What are some highlights throughout your career?
It was a great opportunity working on so many amazing feature films and game projects over the years. I must say that my very first job working as a Junior Matte Painter/Concept Artist on the film Day After Tomorrow is still one of my favorite projects to this day. I love to study and learn as much as I can, which led to working in so many different fields and creating art for so many different industries. I also really enjoyed working in Advertising/Key Art as an Art Director, designing and creating Movie Posters where I learned most of my Photoshop knowledge and gained the speed I work at today. Regardless of the insane deadlines, coming up with various ideas/designs on the fly and creating comps within hours was an amazing experience and very challenging for me. Designing the wide poster for the movie Gamer was a huge accomplishment for me as an artist. It was a combination of pure design knowledge and photo-realistic matte painting skills. I took a break from movies a couple years ago to work in Video Game Production as an Assistant Art Director and Lead Concept Artist for EA and Eidos. I really enjoyed the work for Army of Two: Devil’s Cartel as the quality of concept art in Gaming today is no different than what would be created in Film. Currently, I am working at MR. X in Toronto as Senior Concept Artist and Matte Painter, continuing my career in the Film industry as a Visual FX Artist.
What advice would you give to someone interested in doing what you do?
As far as working in the Industry as a 2.3D Concept Artist/Matte Painter, I recommend to do as many on-line tutorials as possible and practice on a daily basis. There are so many great online schools today where you can learn any tool in the comfort of your home, as well as many web sites with galleries of work by other professionals. My best advice would be to set goals all the time for yourself, short term and long term. Seek advice from established artists who will give a honest opinion about your work and where you are currently. Maybe even considering an on-line workshop where you can interact with an artist you like. This will give you more insight on how things are done in a production environment so you can prepare yourself, gain knowledge and determine the level you need to be at to get into the field.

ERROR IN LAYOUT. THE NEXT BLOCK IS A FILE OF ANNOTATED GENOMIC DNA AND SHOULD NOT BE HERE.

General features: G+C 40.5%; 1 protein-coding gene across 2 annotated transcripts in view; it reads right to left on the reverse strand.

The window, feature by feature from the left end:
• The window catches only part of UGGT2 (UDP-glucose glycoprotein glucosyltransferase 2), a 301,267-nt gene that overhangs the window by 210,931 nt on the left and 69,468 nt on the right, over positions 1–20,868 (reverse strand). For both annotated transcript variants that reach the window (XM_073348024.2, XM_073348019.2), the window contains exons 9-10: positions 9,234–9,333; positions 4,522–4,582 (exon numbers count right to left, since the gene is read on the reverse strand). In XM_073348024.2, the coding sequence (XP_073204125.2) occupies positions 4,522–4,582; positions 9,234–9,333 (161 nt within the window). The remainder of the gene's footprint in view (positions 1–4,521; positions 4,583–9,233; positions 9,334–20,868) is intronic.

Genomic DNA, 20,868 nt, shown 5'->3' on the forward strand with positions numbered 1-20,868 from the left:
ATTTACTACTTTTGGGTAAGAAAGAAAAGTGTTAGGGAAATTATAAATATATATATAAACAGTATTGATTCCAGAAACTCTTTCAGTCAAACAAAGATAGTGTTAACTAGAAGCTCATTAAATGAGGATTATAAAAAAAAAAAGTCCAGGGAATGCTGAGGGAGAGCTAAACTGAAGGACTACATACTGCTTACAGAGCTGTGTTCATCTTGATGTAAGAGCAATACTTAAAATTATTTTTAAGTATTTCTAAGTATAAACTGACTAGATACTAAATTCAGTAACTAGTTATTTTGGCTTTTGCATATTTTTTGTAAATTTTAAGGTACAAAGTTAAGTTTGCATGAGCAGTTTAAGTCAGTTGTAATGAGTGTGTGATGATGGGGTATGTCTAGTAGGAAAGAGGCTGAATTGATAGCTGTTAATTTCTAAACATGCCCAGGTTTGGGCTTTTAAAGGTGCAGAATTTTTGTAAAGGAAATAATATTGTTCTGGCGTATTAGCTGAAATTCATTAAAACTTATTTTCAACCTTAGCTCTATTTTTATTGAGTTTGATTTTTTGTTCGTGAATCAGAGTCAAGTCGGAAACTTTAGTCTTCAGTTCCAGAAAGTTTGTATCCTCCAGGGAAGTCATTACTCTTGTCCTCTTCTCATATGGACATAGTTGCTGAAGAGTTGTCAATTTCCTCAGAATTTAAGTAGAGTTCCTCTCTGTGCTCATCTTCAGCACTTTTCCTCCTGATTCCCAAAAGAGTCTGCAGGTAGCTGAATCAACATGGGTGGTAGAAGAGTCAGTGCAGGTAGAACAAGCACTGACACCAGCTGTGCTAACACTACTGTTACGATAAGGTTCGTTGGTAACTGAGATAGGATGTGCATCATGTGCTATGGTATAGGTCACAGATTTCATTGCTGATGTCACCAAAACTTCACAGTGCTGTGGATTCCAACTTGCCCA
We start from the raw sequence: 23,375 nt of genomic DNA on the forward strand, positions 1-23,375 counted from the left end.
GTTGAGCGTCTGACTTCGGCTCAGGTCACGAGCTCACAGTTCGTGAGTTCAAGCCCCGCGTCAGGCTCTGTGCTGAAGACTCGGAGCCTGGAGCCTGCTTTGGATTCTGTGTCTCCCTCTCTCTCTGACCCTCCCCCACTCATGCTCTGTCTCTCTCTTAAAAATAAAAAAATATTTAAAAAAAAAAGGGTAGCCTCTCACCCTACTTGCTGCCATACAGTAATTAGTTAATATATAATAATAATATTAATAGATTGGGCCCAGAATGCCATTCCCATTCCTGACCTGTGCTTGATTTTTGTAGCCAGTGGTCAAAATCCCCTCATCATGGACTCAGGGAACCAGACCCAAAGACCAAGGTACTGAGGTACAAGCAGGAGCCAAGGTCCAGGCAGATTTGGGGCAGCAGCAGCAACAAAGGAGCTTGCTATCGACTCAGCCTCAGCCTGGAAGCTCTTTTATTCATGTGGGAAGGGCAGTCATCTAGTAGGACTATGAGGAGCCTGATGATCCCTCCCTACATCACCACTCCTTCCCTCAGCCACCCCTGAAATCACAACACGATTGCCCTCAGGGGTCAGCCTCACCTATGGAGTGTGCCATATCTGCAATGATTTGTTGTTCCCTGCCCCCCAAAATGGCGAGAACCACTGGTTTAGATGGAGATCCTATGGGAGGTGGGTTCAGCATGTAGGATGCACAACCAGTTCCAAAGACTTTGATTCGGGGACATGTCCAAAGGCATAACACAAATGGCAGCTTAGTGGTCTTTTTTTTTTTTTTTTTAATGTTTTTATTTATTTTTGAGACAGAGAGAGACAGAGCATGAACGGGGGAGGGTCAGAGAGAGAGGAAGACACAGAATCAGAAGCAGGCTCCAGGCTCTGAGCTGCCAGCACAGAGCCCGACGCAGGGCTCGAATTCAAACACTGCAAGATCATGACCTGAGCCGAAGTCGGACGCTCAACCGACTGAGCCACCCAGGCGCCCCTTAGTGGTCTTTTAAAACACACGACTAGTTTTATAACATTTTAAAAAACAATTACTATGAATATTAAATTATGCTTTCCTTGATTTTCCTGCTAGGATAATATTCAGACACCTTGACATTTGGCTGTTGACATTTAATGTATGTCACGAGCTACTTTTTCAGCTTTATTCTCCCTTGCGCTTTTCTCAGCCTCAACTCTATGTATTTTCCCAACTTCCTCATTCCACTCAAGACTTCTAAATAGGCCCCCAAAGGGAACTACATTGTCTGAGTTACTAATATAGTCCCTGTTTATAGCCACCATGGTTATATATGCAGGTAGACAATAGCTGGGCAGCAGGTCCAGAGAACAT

What also helps is finding/studying diverse reference material. Along with concept art in movies/games, study an artist’s thinking process and try to discover who your favorite artist studies and where they find inspiration. Study typography, advertising, motion graphics, comic book sequential art, storyboard artists and advance your traditional skills. You will find inspiration from other things, so keep a sketchbook in your car to doodle/sketch everywhere you go. Being able to draw helps me continue the creative process weather I am sculpting in 3D or painting in Photoshop, and the strength in traditional art always guides me, helping me become a better Art Director. After so many years of feature film, games and advertising related works, I still study today like I did ten years ago, because tools advance and there will always be new things to learn and utilize within your workflow. If you are willing to sacrifice your time to learn the tools and make some financial investments towards becoming a VFX Artist, let me tell you, it will pay off in the long run! Strive for becoming the best that you can be as an artist.